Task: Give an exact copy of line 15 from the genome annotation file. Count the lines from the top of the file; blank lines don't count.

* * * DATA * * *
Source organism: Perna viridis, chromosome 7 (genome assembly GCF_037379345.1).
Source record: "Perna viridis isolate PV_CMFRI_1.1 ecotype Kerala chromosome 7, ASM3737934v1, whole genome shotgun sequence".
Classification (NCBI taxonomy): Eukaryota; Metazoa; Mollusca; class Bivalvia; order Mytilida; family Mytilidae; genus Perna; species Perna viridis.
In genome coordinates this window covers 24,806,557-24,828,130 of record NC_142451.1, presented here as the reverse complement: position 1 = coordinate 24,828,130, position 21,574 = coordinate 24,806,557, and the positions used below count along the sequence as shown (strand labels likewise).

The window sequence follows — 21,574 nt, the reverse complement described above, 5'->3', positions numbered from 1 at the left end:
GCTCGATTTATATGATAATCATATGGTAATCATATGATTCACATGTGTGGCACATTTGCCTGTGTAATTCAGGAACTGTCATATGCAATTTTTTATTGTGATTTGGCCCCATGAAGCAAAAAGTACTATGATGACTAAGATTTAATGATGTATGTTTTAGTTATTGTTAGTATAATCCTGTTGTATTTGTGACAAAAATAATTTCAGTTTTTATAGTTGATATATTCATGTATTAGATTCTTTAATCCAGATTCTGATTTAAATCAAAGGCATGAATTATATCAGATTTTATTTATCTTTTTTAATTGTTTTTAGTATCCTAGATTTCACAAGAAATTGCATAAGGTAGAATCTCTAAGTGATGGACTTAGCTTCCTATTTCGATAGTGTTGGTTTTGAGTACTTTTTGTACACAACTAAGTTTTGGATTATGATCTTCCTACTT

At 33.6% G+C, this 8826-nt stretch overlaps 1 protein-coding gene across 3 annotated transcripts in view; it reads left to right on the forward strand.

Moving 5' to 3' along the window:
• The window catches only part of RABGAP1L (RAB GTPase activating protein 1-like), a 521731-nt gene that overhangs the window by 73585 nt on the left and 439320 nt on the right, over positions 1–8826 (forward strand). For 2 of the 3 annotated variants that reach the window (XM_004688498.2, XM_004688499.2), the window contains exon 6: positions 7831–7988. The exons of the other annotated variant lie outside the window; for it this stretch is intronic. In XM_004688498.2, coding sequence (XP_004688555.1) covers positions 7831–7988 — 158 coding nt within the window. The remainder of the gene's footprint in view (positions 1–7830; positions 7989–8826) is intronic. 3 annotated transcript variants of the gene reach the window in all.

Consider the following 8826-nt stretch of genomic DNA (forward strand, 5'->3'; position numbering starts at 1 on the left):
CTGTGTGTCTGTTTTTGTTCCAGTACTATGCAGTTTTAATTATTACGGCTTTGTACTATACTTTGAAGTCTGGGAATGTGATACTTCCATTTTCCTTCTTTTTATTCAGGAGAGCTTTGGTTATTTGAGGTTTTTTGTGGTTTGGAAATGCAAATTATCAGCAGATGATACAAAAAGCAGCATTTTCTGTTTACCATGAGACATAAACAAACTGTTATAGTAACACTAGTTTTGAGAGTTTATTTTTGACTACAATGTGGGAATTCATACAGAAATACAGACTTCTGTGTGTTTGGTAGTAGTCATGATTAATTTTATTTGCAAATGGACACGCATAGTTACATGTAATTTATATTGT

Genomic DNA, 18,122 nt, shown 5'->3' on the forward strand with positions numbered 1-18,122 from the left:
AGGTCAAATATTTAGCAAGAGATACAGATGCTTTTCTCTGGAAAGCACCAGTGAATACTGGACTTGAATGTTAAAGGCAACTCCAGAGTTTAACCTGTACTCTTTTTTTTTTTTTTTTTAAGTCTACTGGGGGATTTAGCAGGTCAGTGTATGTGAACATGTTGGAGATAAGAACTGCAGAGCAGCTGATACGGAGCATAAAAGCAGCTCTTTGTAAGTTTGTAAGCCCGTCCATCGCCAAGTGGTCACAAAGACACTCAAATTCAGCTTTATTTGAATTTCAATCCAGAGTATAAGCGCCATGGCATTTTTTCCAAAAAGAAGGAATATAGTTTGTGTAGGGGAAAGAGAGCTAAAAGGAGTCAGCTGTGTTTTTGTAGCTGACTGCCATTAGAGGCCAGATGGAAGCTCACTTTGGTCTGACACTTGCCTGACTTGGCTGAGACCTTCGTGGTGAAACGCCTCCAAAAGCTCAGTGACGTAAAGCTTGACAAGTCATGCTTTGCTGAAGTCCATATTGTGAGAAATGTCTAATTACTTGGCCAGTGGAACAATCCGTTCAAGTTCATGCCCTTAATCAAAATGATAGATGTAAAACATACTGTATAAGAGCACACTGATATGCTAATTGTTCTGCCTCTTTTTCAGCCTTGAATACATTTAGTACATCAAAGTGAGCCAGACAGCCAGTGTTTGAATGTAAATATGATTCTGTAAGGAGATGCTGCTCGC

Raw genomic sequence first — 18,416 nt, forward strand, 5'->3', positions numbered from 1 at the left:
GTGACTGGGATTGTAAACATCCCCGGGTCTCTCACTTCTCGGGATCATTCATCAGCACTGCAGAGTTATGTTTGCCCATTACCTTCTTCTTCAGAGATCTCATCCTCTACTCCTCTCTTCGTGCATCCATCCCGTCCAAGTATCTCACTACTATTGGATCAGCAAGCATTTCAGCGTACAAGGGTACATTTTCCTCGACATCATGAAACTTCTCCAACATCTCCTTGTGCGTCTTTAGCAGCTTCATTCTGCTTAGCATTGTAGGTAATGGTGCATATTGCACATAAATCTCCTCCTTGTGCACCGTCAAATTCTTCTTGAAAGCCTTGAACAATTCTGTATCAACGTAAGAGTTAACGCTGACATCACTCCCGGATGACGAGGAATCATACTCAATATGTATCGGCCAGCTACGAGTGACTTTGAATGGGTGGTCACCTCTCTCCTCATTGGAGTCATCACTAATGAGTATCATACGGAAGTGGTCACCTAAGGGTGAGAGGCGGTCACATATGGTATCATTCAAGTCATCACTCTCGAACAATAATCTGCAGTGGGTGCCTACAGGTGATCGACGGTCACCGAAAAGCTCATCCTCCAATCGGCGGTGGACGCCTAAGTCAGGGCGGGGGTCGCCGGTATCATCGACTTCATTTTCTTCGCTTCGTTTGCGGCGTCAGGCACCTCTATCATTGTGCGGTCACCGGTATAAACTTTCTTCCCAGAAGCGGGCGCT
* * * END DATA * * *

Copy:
GTGACTGGGATTGTAAACATCCCCGGGTCTCTCACTTCTCGGGATCATTCATCAGCACTGCAGAGTTATGTTTGCCCATTACCTTCTTCTTCAGAGATCTCATCCTCTACTCCTCTCTTCGTGCATCCATCCCGTCCAAGTATCTCACTACTATTGGATCAGCAAGCATTTCAGCGTACAAGGGTACATTTTCCTCGACATCATGAAACTTCTCCAACATCTCCTTGTGCGTCTTTAGCAGCTTCATTCTGCTTAGCATTGTAGGTAATGGTGCATATTGCACATAAATCTCCTCCTTGTGCACCGTCAAATTCTTCTTGAAAGCCTTGAACAATTCTGTATCAACGTAAGAGTTAACGCTGACATCACTCCCGGATGACGAGGAATCATACTCAATATGTATCGGCCAGCTACGAGTGACTTTGAATGGGTGGTCACCTCTCTCCTCATTGGAGTCATCACTAATGAGTATCATACGGAAGTGGTCACCTAAGGGTGAGAGGCGGTCACATATGGTATCATTCAAGTCATCACTCTCGAACAATAATCTGCAGTGGGTGCCTACAGGTGATCGACGGTCACCGAAAAGCTCATCCTCCAATCGGCGGTGGACGCCTAAGTCAGGGCGGGGGTCGCCGGTATCATCGACTTCATTTTCTTCGCTTCGTTTGCGGCGTCAGGCACCTCTATCATTGTGCGGTCACCGGTATAAACTTTCTTCCCAGAAGCGGGCGCT